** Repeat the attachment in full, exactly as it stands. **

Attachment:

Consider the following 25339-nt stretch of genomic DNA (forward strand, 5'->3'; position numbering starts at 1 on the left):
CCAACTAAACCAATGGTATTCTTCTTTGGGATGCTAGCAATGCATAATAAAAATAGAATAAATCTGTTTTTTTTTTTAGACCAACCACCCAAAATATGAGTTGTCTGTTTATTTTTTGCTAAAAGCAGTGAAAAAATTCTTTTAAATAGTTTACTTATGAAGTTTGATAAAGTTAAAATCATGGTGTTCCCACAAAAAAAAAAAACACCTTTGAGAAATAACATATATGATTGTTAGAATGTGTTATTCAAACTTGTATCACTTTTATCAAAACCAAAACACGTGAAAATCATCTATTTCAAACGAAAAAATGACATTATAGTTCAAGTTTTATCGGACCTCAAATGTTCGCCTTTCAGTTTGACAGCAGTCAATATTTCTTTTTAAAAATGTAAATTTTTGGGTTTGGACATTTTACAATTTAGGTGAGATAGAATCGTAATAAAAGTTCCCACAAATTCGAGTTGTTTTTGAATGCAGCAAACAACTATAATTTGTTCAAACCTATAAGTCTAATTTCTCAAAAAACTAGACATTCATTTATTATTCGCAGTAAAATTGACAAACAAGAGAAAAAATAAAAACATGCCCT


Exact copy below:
Consider the following 25339-nt stretch of genomic DNA (forward strand, 5'->3'; position numbering starts at 1 on the left):
CCAACTAAACCAATGGTATTCTTCTTTGGGATGCTAGCAATGCATAATAAAAATAGAATAAATCTGTTTTTTTTTTTAGACCAACCACCCAAAATATGAGTTGTCTGTTTATTTTTTGCTAAAAGCAGTGAAAAAATTCTTTTAAATAGTTTACTTATGAAGTTTGATAAAGTTAAAATCATGGTGTTCCCACAAAAAAAAAAAACACCTTTGAGAAATAACATATATGATTGTTAGAATGTGTTATTCAAACTTGTATCACTTTTATCAAAACCAAAACACGTGAAAATCATCTATTTCAAACGAAAAAATGACATTATAGTTCAAGTTTTATCGGACCTCAAATGTTCGCCTTTCAGTTTGACAGCAGTCAATATTTCTTTTTAAAAATGTAAATTTTTGGGTTTGGACATTTTACAATTTAGGTGAGATAGAATCGTAATAAAAGTTCCCACAAATTCGAGTTGTTTTTGAATGCAGCAAACAACTATAATTTGTTCAAACCTATAAGTCTAATTTCTCAAAAAACTAGACATTCATTTATTATTCGCAGTAAAATTGACAAACAAGAGAAAAAATAAAAACATGCCCT